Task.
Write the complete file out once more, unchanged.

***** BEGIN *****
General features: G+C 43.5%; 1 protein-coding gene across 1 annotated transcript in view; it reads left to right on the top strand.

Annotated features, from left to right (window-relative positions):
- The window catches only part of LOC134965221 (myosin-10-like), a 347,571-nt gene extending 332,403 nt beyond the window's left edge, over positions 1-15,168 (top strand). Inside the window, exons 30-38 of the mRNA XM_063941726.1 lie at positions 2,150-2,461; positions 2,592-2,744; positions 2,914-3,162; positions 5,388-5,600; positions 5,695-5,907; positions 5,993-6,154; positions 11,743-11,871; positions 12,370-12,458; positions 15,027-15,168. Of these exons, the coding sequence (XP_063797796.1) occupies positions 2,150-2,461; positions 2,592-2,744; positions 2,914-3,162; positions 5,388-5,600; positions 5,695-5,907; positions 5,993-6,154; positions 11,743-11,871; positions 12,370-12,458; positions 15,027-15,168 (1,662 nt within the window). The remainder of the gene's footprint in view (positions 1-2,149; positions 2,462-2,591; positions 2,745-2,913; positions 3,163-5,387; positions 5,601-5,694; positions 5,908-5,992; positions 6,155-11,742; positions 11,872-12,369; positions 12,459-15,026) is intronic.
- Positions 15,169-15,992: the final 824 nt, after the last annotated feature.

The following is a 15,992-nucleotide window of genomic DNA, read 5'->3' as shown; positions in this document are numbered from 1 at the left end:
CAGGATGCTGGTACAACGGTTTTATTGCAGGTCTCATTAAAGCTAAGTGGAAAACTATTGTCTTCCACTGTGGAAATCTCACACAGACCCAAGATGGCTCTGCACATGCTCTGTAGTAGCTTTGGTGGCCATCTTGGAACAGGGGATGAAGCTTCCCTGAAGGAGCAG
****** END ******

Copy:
General features: G+C 43.5%; 1 protein-coding gene across 1 annotated transcript in view; it reads left to right on the top strand.

Annotated features, from left to right (window-relative positions):
- The window catches only part of LOC134965221 (myosin-10-like), a 347,571-nt gene extending 332,403 nt beyond the window's left edge, over positions 1-15,168 (top strand). Inside the window, exons 30-38 of the mRNA XM_063941726.1 lie at positions 2,150-2,461; positions 2,592-2,744; positions 2,914-3,162; positions 5,388-5,600; positions 5,695-5,907; positions 5,993-6,154; positions 11,743-11,871; positions 12,370-12,458; positions 15,027-15,168. Of these exons, the coding sequence (XP_063797796.1) occupies positions 2,150-2,461; positions 2,592-2,744; positions 2,914-3,162; positions 5,388-5,600; positions 5,695-5,907; positions 5,993-6,154; positions 11,743-11,871; positions 12,370-12,458; positions 15,027-15,168 (1,662 nt within the window). The remainder of the gene's footprint in view (positions 1-2,149; positions 2,462-2,591; positions 2,745-2,913; positions 3,163-5,387; positions 5,601-5,694; positions 5,908-5,992; positions 6,155-11,742; positions 11,872-12,369; positions 12,459-15,026) is intronic.
- Positions 15,169-15,992: the final 824 nt, after the last annotated feature.

The following is a 15,992-nucleotide window of genomic DNA, read 5'->3' as shown; positions in this document are numbered from 1 at the left end:
CAGGATGCTGGTACAACGGTTTTATTGCAGGTCTCATTAAAGCTAAGTGGAAAACTATTGTCTTCCACTGTGGAAATCTCACACAGACCCAAGATGGCTCTGCACATGCTCTGTAGTAGCTTTGGTGGCCATCTTGGAACAGGGGATGAAGCTTCCCTGAAGGAGCAG